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How can adults support children who live through a hurricane or a war, witness a violent act, or even learn of horrible events from the media? How can we make our children feel safe when we ourselves are deeply shaken?
Unitarian Universalist (UU) responses to a disaster are grounded in our faith in the human capacity to feel, to heal, to work to make things better, and—most of all—to help one another. The Unitarian Universalist Association (UUA) offers resources for parents and faith communities to cope with the trauma of a disaster and to help children cope. Most recently, after the December 14, 2012, shooting at Sandy Hook Elementary School in Newtown, CT, the UUA Resource Development Office posted resources to help children, families, and communities process this tragedy.
Professionals recommend that immediately after a disaster, adults' first priority must be to reduce children's fears and anxiety. If you are directly affected by a catastrophe, keep the family together, even if you must search for assistance or housing. Children may be concerned that they could lose you, too. Encourage children to ask questions, to talk, and to express their feelings. Give calm, straightforward responses. Reassure children of your love, and affirm your commitment to getting family life back to normal. Let them know that love is being sent to them by children and families from far away, because this is so very true.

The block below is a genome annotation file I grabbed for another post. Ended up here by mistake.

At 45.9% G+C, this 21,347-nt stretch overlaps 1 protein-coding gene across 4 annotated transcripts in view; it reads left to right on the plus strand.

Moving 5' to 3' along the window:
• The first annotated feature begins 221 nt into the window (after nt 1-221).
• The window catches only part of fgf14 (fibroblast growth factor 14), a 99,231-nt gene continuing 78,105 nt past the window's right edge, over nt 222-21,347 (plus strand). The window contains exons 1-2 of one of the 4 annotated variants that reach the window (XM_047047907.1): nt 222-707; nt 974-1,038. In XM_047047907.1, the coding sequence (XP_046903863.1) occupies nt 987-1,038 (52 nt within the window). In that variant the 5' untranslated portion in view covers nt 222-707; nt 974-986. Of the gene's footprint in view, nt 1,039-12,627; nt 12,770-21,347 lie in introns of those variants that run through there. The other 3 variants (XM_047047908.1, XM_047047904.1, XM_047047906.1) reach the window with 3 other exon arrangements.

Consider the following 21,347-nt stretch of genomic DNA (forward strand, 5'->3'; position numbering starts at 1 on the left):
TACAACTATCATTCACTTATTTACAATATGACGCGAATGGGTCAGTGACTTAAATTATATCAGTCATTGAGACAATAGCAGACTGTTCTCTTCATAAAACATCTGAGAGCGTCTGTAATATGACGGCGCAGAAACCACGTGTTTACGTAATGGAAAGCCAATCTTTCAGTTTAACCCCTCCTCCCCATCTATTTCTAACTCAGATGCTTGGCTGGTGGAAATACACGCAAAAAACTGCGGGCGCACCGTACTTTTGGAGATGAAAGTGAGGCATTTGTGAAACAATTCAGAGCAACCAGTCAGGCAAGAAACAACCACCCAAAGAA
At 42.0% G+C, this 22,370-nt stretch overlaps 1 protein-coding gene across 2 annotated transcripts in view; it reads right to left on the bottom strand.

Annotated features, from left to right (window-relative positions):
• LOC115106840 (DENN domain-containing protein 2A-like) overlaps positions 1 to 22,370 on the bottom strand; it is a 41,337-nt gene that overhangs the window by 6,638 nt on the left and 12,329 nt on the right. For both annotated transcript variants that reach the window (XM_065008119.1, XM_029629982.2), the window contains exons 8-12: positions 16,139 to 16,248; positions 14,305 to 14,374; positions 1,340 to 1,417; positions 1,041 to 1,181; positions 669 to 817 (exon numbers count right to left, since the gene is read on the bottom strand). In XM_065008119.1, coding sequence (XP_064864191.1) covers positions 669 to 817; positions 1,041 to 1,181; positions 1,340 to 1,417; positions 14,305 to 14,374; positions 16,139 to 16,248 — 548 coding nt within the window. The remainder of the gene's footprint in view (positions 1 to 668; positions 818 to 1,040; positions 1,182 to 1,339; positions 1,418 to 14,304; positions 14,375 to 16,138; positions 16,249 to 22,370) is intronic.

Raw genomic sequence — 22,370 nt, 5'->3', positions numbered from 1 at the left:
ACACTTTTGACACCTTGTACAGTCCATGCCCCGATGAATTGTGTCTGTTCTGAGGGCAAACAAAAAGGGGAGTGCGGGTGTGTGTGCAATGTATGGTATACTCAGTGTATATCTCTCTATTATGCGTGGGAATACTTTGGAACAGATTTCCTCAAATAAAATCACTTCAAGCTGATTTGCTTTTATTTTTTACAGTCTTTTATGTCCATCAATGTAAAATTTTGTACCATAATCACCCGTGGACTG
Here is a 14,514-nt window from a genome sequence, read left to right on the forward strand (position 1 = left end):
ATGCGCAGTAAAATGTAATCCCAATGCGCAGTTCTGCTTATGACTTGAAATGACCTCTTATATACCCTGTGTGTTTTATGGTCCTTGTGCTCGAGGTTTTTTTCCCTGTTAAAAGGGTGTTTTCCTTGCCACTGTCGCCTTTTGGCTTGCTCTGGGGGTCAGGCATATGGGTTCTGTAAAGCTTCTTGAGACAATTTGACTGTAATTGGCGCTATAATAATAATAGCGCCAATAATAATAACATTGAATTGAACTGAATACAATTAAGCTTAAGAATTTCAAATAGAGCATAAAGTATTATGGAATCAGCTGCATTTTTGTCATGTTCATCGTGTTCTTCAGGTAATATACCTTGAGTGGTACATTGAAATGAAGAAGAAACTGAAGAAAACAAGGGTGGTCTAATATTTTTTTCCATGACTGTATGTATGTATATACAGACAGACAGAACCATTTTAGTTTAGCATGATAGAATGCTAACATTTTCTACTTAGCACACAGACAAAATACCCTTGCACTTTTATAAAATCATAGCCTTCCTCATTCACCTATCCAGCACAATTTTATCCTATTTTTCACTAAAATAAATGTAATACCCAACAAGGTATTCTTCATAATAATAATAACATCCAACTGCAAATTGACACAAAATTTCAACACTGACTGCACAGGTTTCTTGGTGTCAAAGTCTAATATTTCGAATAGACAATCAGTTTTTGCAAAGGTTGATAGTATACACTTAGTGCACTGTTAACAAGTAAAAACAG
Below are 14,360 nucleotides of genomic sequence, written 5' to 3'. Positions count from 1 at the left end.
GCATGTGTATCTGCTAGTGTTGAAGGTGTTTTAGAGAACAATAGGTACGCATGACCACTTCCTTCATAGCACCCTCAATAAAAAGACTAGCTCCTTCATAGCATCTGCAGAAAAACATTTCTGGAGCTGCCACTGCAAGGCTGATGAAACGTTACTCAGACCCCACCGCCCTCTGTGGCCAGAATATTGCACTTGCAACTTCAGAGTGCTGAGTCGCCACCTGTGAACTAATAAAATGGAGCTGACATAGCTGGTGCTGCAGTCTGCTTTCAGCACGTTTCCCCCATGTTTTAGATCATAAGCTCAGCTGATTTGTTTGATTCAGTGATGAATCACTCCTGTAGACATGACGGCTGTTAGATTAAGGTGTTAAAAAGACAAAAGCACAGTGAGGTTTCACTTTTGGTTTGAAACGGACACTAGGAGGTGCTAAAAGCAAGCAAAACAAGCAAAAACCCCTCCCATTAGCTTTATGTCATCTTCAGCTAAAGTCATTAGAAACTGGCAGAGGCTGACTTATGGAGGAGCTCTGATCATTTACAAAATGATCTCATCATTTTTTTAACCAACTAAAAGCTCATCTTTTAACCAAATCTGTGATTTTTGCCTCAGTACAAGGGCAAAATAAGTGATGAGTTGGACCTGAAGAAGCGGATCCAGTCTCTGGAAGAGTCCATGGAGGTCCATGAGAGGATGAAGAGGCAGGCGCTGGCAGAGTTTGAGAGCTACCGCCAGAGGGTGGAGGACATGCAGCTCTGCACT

For more information contact families @ uua.org.
This work is made possible by the generosity of individual donors and congregations.
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Last updated on Thursday, December 20, 2012.
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